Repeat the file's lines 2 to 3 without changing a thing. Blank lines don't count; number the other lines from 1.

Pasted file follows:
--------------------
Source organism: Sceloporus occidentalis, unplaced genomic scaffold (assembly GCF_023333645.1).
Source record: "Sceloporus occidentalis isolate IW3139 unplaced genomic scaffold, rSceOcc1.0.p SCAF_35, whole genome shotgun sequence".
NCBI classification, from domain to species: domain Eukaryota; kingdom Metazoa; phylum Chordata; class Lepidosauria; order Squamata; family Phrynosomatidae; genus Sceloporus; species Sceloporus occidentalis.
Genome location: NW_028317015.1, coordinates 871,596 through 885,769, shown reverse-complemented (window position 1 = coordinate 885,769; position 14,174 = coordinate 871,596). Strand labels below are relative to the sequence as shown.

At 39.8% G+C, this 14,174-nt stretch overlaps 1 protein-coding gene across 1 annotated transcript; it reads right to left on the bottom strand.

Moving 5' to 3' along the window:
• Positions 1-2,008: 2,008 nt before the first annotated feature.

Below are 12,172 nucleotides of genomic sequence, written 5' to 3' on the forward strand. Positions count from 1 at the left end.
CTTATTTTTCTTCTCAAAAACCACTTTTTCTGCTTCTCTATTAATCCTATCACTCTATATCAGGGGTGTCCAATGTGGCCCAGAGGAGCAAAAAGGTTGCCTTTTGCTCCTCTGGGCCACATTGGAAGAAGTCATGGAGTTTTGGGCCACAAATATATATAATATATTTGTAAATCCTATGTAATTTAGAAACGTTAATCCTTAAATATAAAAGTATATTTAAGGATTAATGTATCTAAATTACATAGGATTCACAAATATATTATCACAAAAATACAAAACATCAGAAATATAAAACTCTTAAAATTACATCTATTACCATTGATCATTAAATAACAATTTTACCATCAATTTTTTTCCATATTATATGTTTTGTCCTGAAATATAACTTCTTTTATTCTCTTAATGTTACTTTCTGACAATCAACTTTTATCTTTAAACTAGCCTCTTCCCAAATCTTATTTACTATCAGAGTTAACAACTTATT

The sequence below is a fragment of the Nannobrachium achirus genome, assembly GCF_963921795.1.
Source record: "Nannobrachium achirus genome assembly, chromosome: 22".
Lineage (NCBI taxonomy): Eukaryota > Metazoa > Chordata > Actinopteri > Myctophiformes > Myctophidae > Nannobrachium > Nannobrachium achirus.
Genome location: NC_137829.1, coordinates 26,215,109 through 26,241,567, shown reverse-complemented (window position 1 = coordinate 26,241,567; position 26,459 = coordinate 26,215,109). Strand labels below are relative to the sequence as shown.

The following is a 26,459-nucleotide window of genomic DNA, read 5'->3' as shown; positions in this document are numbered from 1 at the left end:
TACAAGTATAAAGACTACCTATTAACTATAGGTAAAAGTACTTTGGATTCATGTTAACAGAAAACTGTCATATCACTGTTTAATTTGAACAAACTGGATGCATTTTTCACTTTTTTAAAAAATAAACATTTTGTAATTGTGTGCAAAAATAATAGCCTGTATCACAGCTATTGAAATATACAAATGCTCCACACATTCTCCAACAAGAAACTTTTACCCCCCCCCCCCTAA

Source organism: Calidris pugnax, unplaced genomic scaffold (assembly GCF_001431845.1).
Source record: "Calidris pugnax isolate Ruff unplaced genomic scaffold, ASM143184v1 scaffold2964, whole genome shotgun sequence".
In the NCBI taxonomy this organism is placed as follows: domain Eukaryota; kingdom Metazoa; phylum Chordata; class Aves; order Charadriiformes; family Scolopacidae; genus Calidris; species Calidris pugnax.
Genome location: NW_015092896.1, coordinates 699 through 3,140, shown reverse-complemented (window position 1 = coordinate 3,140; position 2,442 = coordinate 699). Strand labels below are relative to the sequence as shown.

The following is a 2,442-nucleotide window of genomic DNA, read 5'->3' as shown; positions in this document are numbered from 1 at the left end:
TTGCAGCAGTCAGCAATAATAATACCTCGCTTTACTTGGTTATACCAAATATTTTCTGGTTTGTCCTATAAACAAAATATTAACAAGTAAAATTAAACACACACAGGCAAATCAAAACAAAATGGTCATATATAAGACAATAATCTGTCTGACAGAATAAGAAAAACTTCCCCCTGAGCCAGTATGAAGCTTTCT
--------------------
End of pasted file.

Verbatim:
Source record: "Sceloporus occidentalis isolate IW3139 unplaced genomic scaffold, rSceOcc1.0.p SCAF_35, whole genome shotgun sequence".
NCBI classification, from domain to species: domain Eukaryota; kingdom Metazoa; phylum Chordata; class Lepidosauria; order Squamata; family Phrynosomatidae; genus Sceloporus; species Sceloporus occidentalis.